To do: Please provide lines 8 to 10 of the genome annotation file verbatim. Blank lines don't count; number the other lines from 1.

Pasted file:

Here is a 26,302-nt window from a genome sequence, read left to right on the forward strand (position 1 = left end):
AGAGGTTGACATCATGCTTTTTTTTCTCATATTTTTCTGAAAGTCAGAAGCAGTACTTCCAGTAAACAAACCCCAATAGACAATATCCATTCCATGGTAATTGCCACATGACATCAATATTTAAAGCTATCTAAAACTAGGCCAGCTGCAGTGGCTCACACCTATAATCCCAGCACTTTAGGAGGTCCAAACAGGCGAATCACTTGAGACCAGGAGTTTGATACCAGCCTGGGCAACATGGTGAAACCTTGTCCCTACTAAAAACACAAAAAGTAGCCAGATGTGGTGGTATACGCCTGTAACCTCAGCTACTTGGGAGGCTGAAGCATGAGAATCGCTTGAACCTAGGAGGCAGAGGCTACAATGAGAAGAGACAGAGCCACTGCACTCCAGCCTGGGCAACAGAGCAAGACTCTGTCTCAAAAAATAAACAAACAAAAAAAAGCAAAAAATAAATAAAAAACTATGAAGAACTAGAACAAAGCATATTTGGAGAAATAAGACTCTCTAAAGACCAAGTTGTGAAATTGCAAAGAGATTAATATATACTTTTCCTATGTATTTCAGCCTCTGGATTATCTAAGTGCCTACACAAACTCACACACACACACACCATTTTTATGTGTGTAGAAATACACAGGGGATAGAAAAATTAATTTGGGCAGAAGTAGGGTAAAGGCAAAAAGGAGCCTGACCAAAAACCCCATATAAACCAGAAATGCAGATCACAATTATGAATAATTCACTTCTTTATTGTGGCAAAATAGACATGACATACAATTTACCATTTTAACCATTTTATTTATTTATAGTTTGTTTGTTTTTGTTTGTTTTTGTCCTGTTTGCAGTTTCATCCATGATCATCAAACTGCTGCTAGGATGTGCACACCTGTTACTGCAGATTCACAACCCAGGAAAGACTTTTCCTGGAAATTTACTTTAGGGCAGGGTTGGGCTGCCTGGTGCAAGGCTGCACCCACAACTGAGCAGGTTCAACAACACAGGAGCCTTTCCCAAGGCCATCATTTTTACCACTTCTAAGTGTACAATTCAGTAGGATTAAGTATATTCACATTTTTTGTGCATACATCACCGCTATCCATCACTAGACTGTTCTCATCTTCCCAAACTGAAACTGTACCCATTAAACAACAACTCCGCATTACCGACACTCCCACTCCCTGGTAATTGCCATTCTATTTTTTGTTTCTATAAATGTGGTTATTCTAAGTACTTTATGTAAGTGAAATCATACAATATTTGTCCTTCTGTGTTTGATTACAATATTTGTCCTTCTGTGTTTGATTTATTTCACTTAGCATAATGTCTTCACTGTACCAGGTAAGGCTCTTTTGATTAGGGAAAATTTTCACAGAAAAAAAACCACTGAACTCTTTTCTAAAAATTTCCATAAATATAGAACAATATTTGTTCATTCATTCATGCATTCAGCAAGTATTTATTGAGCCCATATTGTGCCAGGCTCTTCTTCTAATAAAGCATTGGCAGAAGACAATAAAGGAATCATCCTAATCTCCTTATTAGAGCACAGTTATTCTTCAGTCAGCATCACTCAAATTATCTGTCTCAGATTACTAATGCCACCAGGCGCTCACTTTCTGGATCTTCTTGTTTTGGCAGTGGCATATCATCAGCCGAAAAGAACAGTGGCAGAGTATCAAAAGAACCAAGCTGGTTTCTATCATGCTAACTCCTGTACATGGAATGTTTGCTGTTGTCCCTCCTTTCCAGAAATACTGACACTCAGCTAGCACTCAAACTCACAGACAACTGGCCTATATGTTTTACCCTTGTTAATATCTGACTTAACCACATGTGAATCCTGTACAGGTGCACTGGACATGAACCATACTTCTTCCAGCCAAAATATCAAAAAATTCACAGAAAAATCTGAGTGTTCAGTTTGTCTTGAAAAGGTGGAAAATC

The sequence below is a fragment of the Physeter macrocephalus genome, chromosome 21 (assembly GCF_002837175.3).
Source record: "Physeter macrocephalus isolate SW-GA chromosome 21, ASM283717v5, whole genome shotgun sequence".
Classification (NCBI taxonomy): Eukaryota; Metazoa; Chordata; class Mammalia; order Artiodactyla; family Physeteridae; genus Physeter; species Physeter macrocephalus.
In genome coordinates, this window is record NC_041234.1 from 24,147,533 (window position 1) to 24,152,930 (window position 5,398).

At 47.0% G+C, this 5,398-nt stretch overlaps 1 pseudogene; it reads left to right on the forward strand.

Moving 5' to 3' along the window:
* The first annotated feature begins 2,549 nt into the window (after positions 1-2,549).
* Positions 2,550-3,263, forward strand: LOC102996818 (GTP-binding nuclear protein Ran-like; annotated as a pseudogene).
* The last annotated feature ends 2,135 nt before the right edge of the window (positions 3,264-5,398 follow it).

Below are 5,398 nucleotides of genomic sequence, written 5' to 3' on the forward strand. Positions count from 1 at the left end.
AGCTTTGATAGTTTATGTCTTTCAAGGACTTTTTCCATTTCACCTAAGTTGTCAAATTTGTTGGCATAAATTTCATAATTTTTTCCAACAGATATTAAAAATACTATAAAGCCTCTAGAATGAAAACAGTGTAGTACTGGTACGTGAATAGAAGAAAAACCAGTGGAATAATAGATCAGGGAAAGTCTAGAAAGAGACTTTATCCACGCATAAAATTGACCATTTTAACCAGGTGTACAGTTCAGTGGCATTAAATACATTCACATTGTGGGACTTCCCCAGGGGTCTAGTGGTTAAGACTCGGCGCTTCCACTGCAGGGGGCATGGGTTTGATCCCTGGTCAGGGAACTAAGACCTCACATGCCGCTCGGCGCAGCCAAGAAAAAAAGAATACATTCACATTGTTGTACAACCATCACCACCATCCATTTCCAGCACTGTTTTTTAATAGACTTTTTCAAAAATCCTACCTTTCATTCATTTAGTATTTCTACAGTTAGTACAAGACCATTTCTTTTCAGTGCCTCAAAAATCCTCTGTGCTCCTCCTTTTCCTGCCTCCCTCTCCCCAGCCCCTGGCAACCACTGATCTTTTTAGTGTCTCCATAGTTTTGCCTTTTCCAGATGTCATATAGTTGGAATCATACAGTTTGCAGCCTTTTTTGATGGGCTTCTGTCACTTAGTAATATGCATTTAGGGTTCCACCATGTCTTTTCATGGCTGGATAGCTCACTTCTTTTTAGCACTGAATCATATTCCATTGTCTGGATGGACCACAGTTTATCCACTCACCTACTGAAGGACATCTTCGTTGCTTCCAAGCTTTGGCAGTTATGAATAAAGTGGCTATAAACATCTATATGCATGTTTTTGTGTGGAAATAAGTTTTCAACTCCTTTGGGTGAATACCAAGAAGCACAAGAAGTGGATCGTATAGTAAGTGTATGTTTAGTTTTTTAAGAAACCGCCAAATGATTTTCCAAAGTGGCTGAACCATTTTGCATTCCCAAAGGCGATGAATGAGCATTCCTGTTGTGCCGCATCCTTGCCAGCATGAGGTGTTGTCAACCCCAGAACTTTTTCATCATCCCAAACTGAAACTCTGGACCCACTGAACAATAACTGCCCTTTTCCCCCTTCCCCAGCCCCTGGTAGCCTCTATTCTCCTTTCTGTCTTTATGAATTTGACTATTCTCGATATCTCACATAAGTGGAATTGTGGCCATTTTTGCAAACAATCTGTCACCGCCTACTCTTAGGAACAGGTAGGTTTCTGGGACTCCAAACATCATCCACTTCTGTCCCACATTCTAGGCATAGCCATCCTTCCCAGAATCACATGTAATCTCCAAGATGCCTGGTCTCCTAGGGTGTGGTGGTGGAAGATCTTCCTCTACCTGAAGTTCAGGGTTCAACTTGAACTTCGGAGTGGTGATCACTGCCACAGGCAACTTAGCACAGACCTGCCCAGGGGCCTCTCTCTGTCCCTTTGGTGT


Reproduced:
Moving 5' to 3' along the window:
* The first annotated feature begins 2,549 nt into the window (after positions 1-2,549).
* Positions 2,550-3,263, forward strand: LOC102996818 (GTP-binding nuclear protein Ran-like; annotated as a pseudogene).